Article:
A friend suggested that the parable of the Prodigal Son isn’t a fully happy story, and suggested that life would continue to be miserable for the prodigal son after the party was over. Some people defended the story as being a parable of hope and the endless capacity for forgiveness of the Lord. He felt we were missing something. With some discussion I went back to the parable, found in Luke 15, and learned something new and surprising.
It was this phrase which gave me pause:
this thy brother was dead, and is alive again;
The father in the parable says it twice. But why use those words? Why not say “thy brother has come home again!” or “Thy brother has repented!” Is it possible that this parable has a deeper meaning? I began to think that the story of the Prodigal Son is also a parable for the plan of salvation. I spent some time in the scriptures and doing some searching on the internet. I’m not the first to think along these lines, though the unique doctrines of The Church of Jesus Christ of Latter-Day Saints add a level of clarity to the parable that I didn’t see anywhere else. Check it out!
A certain man had two sons:
And the younger of them said to his father, Father, give me the portion of goods that falleth to me. And he divided unto them his living.
If the sons represent us, and the father is God, then what is the inheritance that God has given? The verse calls it “his living.” I suggest that it represents the ability to live in this world. Our bodies, our lives, even this earth; our ability to choose good and evil, and the time to make those choices. Those things are all the inheritance we have received from our Father in Heaven.
And not many days after the younger son gathered all together, and took his journey into a far country
The prodigal journeys into a far country – this earth, this life. Like the parable of the good Samaritan, in which a person “goes down” from the holy city, this “far country” indicates that the earth is far removed from the conditions where our Father dwells. I also want to point out that these verses clearly indicate that we existed in some form before coming to live on the earth.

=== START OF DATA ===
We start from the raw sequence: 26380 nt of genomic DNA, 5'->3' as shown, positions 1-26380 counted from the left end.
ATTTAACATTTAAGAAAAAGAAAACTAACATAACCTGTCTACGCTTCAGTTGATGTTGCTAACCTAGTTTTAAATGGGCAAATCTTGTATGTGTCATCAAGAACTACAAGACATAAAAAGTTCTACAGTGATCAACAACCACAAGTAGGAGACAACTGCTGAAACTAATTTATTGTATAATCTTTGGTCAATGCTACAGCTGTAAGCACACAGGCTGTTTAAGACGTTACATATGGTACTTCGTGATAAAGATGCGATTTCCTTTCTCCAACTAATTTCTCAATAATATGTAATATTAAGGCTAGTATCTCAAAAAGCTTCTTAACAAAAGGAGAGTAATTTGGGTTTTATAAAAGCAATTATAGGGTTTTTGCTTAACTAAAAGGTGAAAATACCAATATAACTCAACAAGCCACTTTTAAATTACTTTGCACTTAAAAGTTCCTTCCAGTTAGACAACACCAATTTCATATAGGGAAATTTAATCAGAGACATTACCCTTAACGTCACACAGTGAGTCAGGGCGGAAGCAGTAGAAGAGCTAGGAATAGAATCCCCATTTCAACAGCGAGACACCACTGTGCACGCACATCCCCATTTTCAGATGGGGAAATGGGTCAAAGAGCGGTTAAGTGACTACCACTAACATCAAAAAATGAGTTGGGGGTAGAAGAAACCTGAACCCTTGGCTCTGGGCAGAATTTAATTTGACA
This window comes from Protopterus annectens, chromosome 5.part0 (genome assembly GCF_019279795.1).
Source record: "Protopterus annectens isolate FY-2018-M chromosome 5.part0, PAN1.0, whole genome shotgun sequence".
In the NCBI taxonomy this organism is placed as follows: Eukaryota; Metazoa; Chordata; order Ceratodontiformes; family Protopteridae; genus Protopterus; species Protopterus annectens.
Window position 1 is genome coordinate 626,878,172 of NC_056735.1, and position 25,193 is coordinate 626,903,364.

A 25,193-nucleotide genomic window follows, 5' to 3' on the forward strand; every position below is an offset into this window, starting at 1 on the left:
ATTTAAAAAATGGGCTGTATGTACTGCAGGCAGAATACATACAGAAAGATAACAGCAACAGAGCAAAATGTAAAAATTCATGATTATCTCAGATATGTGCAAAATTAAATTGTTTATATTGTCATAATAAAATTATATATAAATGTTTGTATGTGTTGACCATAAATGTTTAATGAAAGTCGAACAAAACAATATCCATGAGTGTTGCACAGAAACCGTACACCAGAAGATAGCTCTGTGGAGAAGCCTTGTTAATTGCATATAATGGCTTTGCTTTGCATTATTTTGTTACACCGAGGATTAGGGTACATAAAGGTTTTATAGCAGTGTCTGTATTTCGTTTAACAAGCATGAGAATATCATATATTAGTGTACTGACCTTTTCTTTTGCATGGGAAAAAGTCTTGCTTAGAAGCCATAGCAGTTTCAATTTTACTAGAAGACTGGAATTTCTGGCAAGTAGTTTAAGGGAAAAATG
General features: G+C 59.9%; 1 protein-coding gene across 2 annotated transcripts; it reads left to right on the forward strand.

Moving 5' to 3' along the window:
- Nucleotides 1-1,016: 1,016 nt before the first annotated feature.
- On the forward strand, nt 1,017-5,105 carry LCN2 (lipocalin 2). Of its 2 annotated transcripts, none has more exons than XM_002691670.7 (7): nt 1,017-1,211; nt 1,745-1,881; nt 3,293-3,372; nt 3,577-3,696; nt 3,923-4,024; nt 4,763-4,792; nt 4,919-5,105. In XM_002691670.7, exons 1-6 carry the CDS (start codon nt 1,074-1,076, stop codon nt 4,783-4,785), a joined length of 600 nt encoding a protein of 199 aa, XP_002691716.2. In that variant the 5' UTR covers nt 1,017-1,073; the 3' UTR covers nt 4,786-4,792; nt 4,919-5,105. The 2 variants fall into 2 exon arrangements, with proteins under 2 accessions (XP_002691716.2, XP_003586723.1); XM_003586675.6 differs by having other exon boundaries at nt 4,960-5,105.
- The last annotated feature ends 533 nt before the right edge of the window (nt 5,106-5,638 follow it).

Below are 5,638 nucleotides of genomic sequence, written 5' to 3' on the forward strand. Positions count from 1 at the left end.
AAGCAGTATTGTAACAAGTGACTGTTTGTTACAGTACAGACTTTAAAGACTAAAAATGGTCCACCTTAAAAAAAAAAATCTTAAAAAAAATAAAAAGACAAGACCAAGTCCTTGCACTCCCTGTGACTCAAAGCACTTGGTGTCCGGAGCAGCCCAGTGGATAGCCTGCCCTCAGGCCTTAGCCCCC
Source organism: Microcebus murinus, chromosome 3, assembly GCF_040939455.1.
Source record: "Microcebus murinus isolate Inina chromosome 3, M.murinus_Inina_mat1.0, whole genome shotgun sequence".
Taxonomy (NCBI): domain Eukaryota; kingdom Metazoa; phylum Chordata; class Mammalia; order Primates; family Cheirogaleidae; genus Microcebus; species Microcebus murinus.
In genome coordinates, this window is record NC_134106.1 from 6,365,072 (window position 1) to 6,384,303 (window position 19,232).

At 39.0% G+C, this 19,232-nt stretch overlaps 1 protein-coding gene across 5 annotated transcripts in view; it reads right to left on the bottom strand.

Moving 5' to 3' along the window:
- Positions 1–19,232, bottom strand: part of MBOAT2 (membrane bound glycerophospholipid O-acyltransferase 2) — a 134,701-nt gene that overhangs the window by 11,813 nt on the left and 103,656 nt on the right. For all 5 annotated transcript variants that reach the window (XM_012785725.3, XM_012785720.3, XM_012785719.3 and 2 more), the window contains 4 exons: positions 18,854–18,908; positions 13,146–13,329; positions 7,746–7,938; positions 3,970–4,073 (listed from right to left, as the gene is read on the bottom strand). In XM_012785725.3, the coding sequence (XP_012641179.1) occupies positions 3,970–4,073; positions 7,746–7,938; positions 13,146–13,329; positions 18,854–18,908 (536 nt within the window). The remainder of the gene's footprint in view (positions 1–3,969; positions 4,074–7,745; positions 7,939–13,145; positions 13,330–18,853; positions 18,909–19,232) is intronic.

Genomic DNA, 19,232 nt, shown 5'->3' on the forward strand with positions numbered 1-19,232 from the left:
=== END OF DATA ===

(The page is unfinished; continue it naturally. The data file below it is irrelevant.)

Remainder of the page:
So, what happens to the prodigal son in this far country?
and there wasted his substance with riotous living.
Again, “his substance” in this case represents what God has given him – his whole life. He didn’t just blow a part of it, he blew all of it. I’m sure he enjoyed it, though. Isn’t that the idea? In fact, if this parable really is about the plan of salvation, there are apparently no earthly consequences of his actions. To outsiders, his whole life might have been seen as one wild success after another, all while living against the commandments. The parable makes no mention of temporal difficulties before death. Speaking of which:
And when he had spent all…
All. Everything. All that the Father had given him was gone, including the time to act. This represents death.
…there arose a mighty famine in that land; and he began to be in want.
And he went and joined himself to a citizen of that country; and he sent him into his fields to feed swine.
And he would fain have filled his belly with the husks that the swine did eat: and no man gave unto him.
I believe this represents spirit prison, (Alma 40:11-14) or as it is otherwise known as: hell. This son, having wasted his opportunity, found himself lacking when it really mattered, and any friends he had in life are gone. He finds himself subjected to the torments of being left without anything his father had offered, (Alma 42:28) and stuck following a master who would not even give him the slightest nourishment. (Alma 34:35) I find it telling that the symbolism is a famine, and that the prodigal thought he could get food from a local of “that country” but got less than nothing – being forced instead to watch unclean animals eat.
Yet this is not a permanent situation. The restoration’s unique doctrines about the afterlife reveal that Christ’s atonement reaches beyond the grave and gives even the most miserable sinner a chance at repentance. We see that doctrine in action in what happens next:
And when he came to himself, he said, How many hired servants of my father’s have bread enough and to spare, and I perish with hunger!
I will arise and go to my father, and will say unto him, Father, I have sinned against heaven, and before thee,
And am no more worthy to be called thy son: make me as one of thy hired servants.
Repentance! Humility! A desire to return home! There’s so much to consider here that I don’t understand yet, but this much is clear: the prodigal, having suffered, now develops hope and faith enough to return home. I’m amazed at how much there is in these verses! (He came to himself, the hired servants having bread enough and to spare (even during famine), the decision to arise, and especially the choice to reject being a “son.” I don’t want to overload this post with too much speculation, but I hope you can see that there’s so much more to learn from these simple verses!) Without the unique doctrines of the restored church, these verses simply would not make sense in terms of an analogy for the afterlife. Who ever heard of somebody deciding to leave hell? Yet with the teaching of Spirit Prison as taught in the LDS church this parable unfolds beautifully!
And he arose, and came to his father.
In our version of the parable this represents the resurrection. (Alma 40:23) The suffering has ended. This is another time when the parable matches with Mormon doctrine, showing that the pains of hell are temporary in their duration, and that all of us – even the worst of us – will someday be lifted up to be judged.